17 October 1888
THE BATTY-STREET CLUE.
The startling story published yesterday with reference to the finding of a blood-stained shirt and the disappearance of a man from a lodging-house in the East-end proves upon investigation to be of some importance. On Monday afternoon the truth of the statement was given an unqualified denial by the detective officers immediately after its publication, and this presumably because they were anxious to avoid a premature disclosure of facts of which they had been for some time cognizant. From the very morning of the murders, the police, it is stated, have had in their possession a shirt saturated with blood. Though they say nothing they are evidently convinced that it was left in a house in Batty-street by the assassin after he had finished his work. Having regard to the position of this particular house, its close proximity to the yard in Berner-street, where the crime was committed, and to the many intricate passages and alleys adjacent, the police theory has, in all probability, a basis of fact. An examination of the surroundings leads to the conclusion that probably in the whole of Whitechapel there is no quarter in which a criminal would be more likely to evade police detection, or observation of any kind, than he would be in this particular one. At the inquest on Mrs. Stride one of the witnesses deposed to having seen a man and woman standing at the junction of Fairclough and Berner streets early on the morning of the murder. Assuming that the man now sought was the murderer, he would have gained instant access to the house in Batty-street by rapidly crossing over from the yard and traversing a passage, the entrance of which is almost immediately opposite to the spot where the victim was subsequently discovered. The statement has been made that the landlady of the lodging-house, 22, Batty-street-the house in which the shirt was left-was at an early hour disturbed by the movements of the lodger who changed some of his apparel and went away; first, however, instructing her to wash the cast-off shirt by the time he returned. But in relation to this latter theory, the question is how far the result of the inquiries made yesterday is affected by a recent arrest. Although, for reasons known to themselves, the police during Saturday, Sunday, and Monday answered negatively all questions as to whether any person had been arrested or was then in their charge, there is no doubt that a man was taken into custody on suspicion of being the missing lodger from 22, Batty-street, and that he was afterwards set at liberty.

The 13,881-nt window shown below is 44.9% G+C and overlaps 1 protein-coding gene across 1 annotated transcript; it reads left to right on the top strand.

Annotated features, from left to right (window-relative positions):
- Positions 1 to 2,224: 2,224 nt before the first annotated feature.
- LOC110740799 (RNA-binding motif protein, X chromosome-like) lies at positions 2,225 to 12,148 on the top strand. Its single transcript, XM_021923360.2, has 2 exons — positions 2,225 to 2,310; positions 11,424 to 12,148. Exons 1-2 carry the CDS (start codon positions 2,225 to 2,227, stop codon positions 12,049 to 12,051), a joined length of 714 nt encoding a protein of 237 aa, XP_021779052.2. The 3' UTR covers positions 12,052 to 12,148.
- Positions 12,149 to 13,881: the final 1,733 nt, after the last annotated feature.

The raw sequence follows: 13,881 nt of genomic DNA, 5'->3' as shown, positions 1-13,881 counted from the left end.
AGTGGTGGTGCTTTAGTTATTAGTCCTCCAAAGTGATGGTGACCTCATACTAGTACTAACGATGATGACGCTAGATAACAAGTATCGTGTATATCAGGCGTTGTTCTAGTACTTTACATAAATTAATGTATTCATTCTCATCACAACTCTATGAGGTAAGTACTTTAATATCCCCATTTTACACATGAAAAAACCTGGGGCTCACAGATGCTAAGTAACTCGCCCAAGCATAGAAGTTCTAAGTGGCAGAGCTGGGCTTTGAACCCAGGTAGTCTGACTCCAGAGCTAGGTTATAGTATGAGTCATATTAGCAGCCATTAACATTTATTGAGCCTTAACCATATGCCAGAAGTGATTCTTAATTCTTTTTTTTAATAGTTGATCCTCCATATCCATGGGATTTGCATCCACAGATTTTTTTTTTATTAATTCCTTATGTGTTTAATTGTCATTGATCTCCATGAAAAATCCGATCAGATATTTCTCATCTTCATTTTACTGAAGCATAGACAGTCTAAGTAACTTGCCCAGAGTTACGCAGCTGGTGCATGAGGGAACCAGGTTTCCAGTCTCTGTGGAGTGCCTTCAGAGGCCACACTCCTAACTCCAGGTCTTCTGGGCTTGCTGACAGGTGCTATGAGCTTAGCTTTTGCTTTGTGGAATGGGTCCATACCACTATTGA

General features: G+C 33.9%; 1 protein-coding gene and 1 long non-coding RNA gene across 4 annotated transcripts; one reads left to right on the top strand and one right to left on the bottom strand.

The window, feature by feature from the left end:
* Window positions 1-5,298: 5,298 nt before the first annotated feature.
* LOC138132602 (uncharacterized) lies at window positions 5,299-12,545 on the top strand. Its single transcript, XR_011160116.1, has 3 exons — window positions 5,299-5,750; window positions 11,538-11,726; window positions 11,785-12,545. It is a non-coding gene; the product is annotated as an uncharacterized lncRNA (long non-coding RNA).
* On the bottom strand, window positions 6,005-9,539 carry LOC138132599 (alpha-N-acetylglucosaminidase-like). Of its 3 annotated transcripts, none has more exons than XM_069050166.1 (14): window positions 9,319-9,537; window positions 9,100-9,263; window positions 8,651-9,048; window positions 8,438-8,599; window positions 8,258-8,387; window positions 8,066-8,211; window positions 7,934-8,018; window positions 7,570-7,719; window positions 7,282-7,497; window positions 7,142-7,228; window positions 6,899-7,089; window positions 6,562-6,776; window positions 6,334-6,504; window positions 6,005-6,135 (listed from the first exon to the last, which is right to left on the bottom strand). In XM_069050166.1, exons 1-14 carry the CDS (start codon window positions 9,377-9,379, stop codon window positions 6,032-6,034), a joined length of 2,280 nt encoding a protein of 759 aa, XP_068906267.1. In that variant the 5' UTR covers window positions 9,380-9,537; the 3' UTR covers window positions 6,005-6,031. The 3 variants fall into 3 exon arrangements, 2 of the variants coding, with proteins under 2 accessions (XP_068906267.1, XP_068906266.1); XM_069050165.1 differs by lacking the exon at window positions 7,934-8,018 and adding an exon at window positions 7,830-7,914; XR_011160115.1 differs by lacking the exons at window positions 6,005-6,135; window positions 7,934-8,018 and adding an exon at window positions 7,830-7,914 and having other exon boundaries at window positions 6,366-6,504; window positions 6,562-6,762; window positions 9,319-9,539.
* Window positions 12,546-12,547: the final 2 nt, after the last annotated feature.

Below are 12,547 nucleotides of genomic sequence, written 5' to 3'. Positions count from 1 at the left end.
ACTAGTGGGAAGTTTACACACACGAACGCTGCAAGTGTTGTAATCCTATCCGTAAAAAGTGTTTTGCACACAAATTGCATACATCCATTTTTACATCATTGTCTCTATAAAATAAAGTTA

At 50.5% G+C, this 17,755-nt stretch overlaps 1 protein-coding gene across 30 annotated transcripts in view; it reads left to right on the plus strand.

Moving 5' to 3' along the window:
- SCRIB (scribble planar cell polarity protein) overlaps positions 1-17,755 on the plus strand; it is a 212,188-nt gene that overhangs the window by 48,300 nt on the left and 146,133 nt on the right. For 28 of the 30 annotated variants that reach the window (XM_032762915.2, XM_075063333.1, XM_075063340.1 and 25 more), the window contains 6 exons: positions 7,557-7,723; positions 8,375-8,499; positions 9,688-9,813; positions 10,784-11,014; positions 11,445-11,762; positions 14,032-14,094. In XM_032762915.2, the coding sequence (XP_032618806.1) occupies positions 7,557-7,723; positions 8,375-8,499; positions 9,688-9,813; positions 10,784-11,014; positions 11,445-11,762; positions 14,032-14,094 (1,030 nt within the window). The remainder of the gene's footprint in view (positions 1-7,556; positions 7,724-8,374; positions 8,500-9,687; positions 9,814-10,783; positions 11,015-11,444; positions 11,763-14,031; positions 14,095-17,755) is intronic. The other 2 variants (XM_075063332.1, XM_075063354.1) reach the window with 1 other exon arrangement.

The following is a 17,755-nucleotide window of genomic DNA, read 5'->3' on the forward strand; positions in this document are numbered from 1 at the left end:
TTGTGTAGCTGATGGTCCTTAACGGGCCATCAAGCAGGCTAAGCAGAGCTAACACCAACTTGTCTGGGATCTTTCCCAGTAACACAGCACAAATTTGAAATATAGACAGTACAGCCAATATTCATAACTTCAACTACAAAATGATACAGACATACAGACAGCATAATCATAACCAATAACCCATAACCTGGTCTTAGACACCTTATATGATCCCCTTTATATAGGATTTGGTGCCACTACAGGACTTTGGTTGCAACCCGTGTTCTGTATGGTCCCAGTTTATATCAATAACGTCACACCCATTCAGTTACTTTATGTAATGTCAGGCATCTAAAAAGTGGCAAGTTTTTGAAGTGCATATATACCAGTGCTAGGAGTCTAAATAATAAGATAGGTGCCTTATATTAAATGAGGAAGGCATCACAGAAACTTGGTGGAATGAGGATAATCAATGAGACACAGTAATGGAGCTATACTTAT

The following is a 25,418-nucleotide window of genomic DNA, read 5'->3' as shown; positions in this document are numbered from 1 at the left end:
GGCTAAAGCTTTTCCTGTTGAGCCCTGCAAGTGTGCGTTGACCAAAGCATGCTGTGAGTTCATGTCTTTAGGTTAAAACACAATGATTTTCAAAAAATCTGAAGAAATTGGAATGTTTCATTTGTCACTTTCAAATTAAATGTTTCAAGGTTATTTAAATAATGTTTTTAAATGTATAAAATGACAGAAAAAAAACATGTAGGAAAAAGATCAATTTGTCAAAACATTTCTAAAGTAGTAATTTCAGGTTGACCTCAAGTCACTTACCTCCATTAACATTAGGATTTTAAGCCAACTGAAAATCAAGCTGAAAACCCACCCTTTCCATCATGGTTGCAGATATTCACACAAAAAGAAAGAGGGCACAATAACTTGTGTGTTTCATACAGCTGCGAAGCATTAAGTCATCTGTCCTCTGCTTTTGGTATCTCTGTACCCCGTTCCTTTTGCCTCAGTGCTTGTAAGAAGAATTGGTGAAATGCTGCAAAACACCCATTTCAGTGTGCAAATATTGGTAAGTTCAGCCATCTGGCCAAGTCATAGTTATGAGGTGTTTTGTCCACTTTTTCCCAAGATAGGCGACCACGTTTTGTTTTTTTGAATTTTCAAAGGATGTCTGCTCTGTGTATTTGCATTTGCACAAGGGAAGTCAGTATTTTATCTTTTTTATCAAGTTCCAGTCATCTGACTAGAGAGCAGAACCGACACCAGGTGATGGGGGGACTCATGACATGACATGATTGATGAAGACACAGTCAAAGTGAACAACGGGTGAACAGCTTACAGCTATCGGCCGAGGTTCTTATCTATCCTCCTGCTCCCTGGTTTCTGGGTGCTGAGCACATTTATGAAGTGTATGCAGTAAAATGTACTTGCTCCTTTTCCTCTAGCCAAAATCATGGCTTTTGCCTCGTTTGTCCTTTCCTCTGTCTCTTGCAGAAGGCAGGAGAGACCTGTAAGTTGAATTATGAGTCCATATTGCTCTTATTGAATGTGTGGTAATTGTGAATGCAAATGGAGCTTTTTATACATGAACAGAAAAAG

On the reading of Sir Charles Warren's letter upon the administration of the police, at the meeting of the Whitechapel District Board of Works yesterday, Mr. Catmur said that although the outward excitement occasioned by the recent murders had subsided somewhat, yet the uneasiness at the police inefficiency had not diminished, but greatly increased. He moved, therefore, "That this Board hereby expresses its intense disappointment in that the perpetrators of the recent East-end atrocities are still undiscovered, notwithstanding that the Chief Commissioner of Police stated a fortnight ago that 'every nerve has been strained to detect the criminal,' and that a large force of police has been drafted into Whitechapel district to assist those already there to the full necessary to meet the requirements, and that the Home Secretary promised a week since that no means would be spared in tracing the offender and in bringing him to justice. This Board therefore regretfully concludes that the metropolitan police as at present organized are not sufficient, either in numbers or efficiency, so to protect the lives and property of the ratepayers as to secure, in the words of Sir Charles Warren, that 'crime is reduced and brought to a minimum by rendering it most difficult to escape attention.' This Board therefore asks that a Committee of the House of Commons may be appointed as early as possible to inquire into the whole subject of the police arrangements in the metropolis. That a copy of the resolution be forwarded to Sir Charles Warren, to the Home Secretary, to the Prime Minister, and to each of the vestries and district boards, reminding them that while the police are unable to bring criminals to justice, the safety of life and property is in danger throughout the entire metropolis, and asking them for their support in the demand for Parliamentary inquiry." In the course of the discussion that followed Mr. Harris, a member of the City Corporation, demurred to so sweeping and unjustifiable a resolution, and counselled [sic] patience to see whether better fortune attended the exertions which the police were undoubtedly making to track the criminal or criminals.-Mr. A. Turner, clerk to the Board, expressed the opinion that the resolution was a very unwise one, and not one that a deliberative assembly should sanction. Apart from the suspicion of political feeling, it would be a pity to lead countenance to charges so sweeping upon evidence so slight and undefined.-Mr. Robert Gladding (the chairman) said he had nothing like a case for submission to Parliament. It had been declared that crime had "culminated" in these atrocities; but the truth was that these atrocieties [sic] were sui generis. Nothing of the kind had occurred before; they had a character peeculiar [sic] to themselves, and that character made detection under any imaginable police system most unlikely.-In the end the Board divided on the resolution, and rejected it by 16 votes against 15.